Golfer Tadd Fujikawa's dad pleads guilty to drug charges

Derrick Fujikawa
Derrick Fujikawa
Victor Bakke
Victor Bakke

By Minna Sugimoto - bio | email

HONOLULU (KHNL) - The father of Hawaii-born professional golfer Tadd Fujikawa faces up to 10 years in prison after pleading guilty to drug charges Tuesday.

Tadd Fujikawa is known for his exuberance on the links. But on this day, the pint-sized golf phenom displays a somber side as he walks with his dad, drug defendant Derrick Fujikawa, to a Honolulu courtroom.

"Mr. (Derrick) Fujikawa wants to get this behind him," Victor Bakke, defense attorney, said. "Every time he shows up in court, you know, his son's name comes up."

"In the last 24 hours, have you had any alcohol, drugs or medication?" the judge asked the defendant.

"No," Derrick Fujikawa replied.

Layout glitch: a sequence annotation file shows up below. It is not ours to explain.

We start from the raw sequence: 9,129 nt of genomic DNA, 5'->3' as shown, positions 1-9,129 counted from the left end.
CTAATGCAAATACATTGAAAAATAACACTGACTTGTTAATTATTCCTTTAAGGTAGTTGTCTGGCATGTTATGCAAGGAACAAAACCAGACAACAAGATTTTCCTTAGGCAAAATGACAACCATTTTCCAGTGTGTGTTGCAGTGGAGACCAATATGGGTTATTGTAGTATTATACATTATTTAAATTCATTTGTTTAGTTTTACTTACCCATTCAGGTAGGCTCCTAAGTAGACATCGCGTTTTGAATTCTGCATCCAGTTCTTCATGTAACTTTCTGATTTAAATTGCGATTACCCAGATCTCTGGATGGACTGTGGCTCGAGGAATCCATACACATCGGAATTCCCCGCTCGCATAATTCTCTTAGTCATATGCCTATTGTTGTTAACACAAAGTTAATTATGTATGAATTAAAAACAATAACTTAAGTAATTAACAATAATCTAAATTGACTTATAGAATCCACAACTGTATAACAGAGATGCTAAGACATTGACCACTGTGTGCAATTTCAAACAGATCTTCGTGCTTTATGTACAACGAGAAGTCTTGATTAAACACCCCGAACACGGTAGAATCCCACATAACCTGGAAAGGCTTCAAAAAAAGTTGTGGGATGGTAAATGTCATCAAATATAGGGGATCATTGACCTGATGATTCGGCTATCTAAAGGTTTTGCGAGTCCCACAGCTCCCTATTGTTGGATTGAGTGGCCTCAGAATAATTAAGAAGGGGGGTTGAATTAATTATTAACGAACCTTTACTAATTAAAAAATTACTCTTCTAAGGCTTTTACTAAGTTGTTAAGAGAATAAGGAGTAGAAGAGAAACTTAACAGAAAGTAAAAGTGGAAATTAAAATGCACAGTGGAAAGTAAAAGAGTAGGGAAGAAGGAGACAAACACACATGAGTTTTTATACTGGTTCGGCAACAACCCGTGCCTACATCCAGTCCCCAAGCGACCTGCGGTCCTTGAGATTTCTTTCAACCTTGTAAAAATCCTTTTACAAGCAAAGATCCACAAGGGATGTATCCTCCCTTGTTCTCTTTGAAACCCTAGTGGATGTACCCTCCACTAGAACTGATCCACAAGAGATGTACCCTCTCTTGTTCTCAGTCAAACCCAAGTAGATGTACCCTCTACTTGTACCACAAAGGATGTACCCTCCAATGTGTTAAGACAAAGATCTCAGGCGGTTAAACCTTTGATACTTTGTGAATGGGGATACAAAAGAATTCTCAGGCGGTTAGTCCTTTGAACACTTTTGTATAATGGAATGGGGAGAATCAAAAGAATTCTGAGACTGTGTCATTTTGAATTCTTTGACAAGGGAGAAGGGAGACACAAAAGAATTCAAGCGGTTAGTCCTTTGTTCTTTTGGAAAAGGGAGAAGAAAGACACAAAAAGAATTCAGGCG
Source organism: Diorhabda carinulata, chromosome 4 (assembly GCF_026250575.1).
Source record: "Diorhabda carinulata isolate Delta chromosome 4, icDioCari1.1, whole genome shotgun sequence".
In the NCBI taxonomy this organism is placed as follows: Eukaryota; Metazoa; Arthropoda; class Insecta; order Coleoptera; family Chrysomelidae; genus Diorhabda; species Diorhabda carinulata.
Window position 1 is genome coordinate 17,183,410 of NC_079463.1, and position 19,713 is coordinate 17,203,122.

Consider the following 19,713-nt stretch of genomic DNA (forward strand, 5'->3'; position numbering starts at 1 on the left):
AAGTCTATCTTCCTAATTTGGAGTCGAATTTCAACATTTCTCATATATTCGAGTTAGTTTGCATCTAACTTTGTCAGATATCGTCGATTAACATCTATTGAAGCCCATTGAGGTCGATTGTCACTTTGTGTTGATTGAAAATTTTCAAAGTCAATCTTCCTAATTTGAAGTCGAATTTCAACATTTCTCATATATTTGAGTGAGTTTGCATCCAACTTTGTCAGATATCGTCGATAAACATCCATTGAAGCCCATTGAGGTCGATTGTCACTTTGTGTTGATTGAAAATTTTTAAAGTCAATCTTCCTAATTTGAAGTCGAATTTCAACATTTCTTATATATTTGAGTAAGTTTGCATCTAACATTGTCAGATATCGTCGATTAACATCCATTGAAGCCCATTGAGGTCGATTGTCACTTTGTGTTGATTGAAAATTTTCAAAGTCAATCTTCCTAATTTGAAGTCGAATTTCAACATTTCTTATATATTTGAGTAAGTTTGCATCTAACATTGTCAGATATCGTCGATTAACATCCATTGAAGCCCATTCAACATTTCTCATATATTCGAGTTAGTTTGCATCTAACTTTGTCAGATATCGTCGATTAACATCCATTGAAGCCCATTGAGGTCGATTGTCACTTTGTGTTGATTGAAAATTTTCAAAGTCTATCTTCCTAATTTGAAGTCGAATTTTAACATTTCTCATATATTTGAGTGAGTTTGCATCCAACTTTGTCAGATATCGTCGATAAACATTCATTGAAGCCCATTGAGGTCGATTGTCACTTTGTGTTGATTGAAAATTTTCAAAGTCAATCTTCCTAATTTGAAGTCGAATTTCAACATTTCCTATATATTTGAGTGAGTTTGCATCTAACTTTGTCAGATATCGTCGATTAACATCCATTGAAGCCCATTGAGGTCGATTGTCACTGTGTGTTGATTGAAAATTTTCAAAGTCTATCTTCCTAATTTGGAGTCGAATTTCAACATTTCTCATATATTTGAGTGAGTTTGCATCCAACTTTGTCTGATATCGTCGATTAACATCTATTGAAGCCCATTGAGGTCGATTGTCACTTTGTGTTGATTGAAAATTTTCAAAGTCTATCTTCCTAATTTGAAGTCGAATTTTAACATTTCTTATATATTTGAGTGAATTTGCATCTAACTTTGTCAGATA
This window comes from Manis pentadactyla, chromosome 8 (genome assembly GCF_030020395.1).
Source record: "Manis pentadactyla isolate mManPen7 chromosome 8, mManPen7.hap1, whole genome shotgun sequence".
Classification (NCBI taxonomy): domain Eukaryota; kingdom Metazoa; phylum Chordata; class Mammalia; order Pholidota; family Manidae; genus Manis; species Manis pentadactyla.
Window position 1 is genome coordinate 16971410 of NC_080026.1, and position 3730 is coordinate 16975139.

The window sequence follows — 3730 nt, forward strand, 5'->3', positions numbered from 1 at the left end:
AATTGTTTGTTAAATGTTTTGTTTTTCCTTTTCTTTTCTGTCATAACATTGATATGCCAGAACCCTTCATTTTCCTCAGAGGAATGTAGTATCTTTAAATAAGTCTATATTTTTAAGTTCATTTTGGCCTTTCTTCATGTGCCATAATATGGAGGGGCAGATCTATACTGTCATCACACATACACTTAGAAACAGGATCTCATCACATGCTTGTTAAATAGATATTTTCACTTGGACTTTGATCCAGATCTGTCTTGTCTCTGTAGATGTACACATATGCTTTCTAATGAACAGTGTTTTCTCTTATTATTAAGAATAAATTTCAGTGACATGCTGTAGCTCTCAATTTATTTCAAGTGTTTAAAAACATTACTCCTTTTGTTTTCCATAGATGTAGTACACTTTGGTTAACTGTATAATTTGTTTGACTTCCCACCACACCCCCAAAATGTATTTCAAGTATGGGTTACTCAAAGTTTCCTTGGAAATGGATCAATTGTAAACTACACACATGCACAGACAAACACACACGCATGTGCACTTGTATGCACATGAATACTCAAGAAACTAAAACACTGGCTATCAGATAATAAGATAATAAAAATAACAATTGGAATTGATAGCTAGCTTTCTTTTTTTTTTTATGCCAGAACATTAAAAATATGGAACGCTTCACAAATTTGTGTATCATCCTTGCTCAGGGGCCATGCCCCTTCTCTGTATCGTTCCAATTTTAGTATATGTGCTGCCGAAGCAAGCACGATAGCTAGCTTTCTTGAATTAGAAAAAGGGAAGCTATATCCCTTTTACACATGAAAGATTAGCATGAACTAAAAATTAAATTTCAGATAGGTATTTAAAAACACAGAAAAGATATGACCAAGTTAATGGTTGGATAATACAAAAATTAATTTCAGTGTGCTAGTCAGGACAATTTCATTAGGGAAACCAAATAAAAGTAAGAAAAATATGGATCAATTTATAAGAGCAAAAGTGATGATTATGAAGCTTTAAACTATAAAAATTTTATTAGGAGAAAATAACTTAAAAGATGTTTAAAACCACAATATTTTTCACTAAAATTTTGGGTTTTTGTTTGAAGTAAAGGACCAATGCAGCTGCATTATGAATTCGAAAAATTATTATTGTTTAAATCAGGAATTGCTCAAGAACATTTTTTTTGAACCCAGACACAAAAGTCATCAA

After originally pleading not guilty, the elder Fujikawa now admits he arranged methamphetamine deals with an undercover officer in 2007.

"Mr. Fujikawa, who was never a source, said I know people that sell the drugs," Bakke said. "In exchange, Mr. Fujikawa wanted just a little bit of the drug. You know, we're talking less than an ounce in two, in the two deals."

Fujikawa's attorney says he did it to support his drug habit.

"Somebody made an allegation that he was doing this to support his son's golfing career or something, you know," Bakke said. "And this really doesn't have anything to do with Tadd."

"Guilty," the defendant said in court.

He pleads guilty to two counts of second-degree meth trafficking. The offense carries a mandatory prison term.

At sentencing, Circuit Judge Steven Alm will set the minimum term between one and four years.

"The parole board can't go below that," Peter Marrack, deputy prosecutor, said. "But they can go above that up to 10 years."

"What will be your recommendation?" this reporter asked.

"It depends," Marrack replied. "We'll look at the pre-sentence report and we'll decide."

Fujikawa's lawyer says the 45-year-old completed drug treatment, and has been clean for about 15 months.

"He's on a good path right now," Bakke said. "But we understand we still have to deal with what happened."

Sentencing is set for April 6th.